Naturalization and Crimes

Recorded Date: 
12/10/2013
Recorded Length: 
120 Minutes
MCLE: 
2.0 CA

This advanced training will address how to identify criminal convictions that are relatively harmless to a naturalization applicant, as well as ones that may have the most severe consequences including denial of the application and removal. We will discuss how crimes involving moral turpitude, aggravated felonies and drug offenses can affect naturalization applications, especially under the 2013 Supreme Court precedent.

Presenters:

Eric Cohen, ILRC Executive Director
Eric has been with the ILRC since 1988 and has extensive experience training attorneys, paralegals, community advocates, and organizers on a variety of immigration law, immigrants’ rights, and leadership development topics.  Eric is a national expert on naturalization and citizenship law and is the primary author of the ILRC’s manual entitled, Naturalization and U.S. Citizenship: The Essential Legal Guide for Legal Practitioners.  Eric has served as a liaison between community groups and CIS (Citizenship and Immigration Services) officials for the San Francisco Bay Area since 1994.  Additionally, Eric helped develop ILRC's community model for effectively processing naturalization applications in groups and trained both legal workers and lay advocates in the Bay Area and Los Angeles, and works with community organizers and others on voter education for naturalized citizens.  Prior to working at the ILRC, Eric worked with the Los Angeles County Federation of Labor, Labor Immigrant Assistance Project where he worked on legalization and union organizing campaigns.  He is conversant in Spanish.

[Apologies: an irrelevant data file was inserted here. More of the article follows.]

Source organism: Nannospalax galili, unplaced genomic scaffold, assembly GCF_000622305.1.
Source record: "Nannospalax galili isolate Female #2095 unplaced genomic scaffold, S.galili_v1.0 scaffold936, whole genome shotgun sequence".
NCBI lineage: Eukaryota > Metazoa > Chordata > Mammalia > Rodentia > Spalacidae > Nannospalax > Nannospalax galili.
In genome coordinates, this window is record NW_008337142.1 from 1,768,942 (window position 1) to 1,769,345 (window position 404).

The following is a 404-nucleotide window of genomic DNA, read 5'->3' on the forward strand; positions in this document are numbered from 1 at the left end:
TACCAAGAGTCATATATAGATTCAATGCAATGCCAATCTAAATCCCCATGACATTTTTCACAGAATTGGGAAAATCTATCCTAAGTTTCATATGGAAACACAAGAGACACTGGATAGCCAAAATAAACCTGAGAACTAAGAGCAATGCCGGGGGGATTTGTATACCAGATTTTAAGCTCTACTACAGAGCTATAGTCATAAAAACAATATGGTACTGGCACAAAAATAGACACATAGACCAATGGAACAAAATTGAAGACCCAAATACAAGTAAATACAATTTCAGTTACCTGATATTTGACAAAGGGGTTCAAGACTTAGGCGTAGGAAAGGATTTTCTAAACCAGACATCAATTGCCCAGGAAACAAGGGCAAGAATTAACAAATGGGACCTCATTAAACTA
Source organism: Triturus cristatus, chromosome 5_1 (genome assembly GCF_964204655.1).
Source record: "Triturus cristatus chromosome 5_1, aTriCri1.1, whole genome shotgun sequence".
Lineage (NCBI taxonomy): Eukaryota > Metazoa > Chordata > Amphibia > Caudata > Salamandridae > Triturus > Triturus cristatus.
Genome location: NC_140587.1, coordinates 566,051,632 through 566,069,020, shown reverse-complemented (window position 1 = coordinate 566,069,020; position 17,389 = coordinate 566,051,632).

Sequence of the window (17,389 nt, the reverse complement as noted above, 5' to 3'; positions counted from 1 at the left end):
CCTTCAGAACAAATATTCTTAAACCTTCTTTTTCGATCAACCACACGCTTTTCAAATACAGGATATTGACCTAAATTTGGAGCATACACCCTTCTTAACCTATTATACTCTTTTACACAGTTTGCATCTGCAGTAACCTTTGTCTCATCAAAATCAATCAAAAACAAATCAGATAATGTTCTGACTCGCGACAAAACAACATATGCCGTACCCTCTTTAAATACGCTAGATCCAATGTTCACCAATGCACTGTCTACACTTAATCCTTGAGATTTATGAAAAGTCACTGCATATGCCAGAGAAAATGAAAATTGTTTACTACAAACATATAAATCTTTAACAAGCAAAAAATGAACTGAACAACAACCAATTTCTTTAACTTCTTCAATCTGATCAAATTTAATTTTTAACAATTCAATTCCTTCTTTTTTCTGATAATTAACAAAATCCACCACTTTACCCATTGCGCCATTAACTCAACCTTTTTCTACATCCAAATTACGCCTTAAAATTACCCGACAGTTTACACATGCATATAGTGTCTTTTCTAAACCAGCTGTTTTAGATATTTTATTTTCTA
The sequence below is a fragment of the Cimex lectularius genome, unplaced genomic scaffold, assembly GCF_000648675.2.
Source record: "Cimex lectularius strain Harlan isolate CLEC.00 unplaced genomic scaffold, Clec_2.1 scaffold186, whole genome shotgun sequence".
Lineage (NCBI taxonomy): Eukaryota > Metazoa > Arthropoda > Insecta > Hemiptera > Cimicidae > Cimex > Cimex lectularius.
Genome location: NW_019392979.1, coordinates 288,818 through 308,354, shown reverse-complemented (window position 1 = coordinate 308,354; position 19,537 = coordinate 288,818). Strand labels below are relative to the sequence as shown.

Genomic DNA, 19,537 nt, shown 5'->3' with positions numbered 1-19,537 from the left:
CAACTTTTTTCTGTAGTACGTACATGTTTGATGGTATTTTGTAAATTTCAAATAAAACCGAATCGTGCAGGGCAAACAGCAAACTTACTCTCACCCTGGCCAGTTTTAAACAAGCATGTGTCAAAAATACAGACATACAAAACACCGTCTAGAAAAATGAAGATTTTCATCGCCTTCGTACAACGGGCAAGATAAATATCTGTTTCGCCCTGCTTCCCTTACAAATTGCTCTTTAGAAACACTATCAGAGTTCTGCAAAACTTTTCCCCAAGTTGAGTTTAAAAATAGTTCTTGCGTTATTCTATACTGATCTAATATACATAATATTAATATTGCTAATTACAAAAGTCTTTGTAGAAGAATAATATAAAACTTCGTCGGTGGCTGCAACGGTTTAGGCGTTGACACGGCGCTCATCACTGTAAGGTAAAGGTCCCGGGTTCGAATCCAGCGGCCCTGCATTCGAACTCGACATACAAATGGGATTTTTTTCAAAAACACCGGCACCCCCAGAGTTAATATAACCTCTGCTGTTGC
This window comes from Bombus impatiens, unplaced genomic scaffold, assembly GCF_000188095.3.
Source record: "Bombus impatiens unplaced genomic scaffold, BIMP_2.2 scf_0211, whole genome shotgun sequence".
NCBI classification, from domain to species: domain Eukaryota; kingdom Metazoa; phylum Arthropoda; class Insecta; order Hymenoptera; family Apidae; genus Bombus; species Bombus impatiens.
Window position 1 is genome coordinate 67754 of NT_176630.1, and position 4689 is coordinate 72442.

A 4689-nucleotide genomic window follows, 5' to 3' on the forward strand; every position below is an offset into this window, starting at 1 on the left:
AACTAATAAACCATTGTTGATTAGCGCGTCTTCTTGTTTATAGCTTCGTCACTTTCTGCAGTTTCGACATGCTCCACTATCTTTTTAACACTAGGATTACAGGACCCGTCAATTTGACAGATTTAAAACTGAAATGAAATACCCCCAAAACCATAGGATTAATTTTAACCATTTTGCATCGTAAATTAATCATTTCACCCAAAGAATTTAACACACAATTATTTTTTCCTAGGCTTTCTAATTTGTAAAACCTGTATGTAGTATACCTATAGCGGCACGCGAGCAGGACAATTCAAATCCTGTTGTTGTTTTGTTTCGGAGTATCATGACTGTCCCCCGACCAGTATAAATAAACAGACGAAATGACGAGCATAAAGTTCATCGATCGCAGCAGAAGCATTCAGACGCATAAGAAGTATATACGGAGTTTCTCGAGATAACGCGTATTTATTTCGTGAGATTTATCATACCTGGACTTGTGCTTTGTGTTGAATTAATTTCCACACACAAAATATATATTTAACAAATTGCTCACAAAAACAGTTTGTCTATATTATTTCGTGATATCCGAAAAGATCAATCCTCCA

Kathy Brady, ILRC Senior Staff Attorney
Kathy has served with the ILRC since 1987 and has contributed to numerous ILRC projects. Her expertise includes the immigration consequences of criminal convictions; issues affecting immigrant children and mixed families; immigration consultant and consumer fraud; naturalization; family immigration; legal status for immigrant victims of domestic violence through the Violence Against Women Act provisions (VAWA); and trial skills. She is the primary author of Defending Immigrants in the Ninth Circuit (formerly California Criminal Law and Immigration), and for many years was co-author of the section on defending noncitizens in the CEB manual California Criminal Law: Procedure and Practice. She also is a co-author of the ILRC's Special Immigrant Juvenile Status and the Immigration Benchbook for Juvenile and Family Courts. She has helped found coalitions and projects to address these issues, including serving as a co-founder of the Defending Immigrants Partnership and the Immigrant Justice Network. She authored briefs in key Ninth Circuit cases on immigration and crimes. In 2007, she received the Carol King award for advocacy from the National Immigration Project of the National Lawyers Guild. Prior to working at the ILRC, Kathy was in private practice with the immigration firm of Park and Associates. She is currently a Commissioner to the ABA Commission on Immigration. She is conversant in Spanish.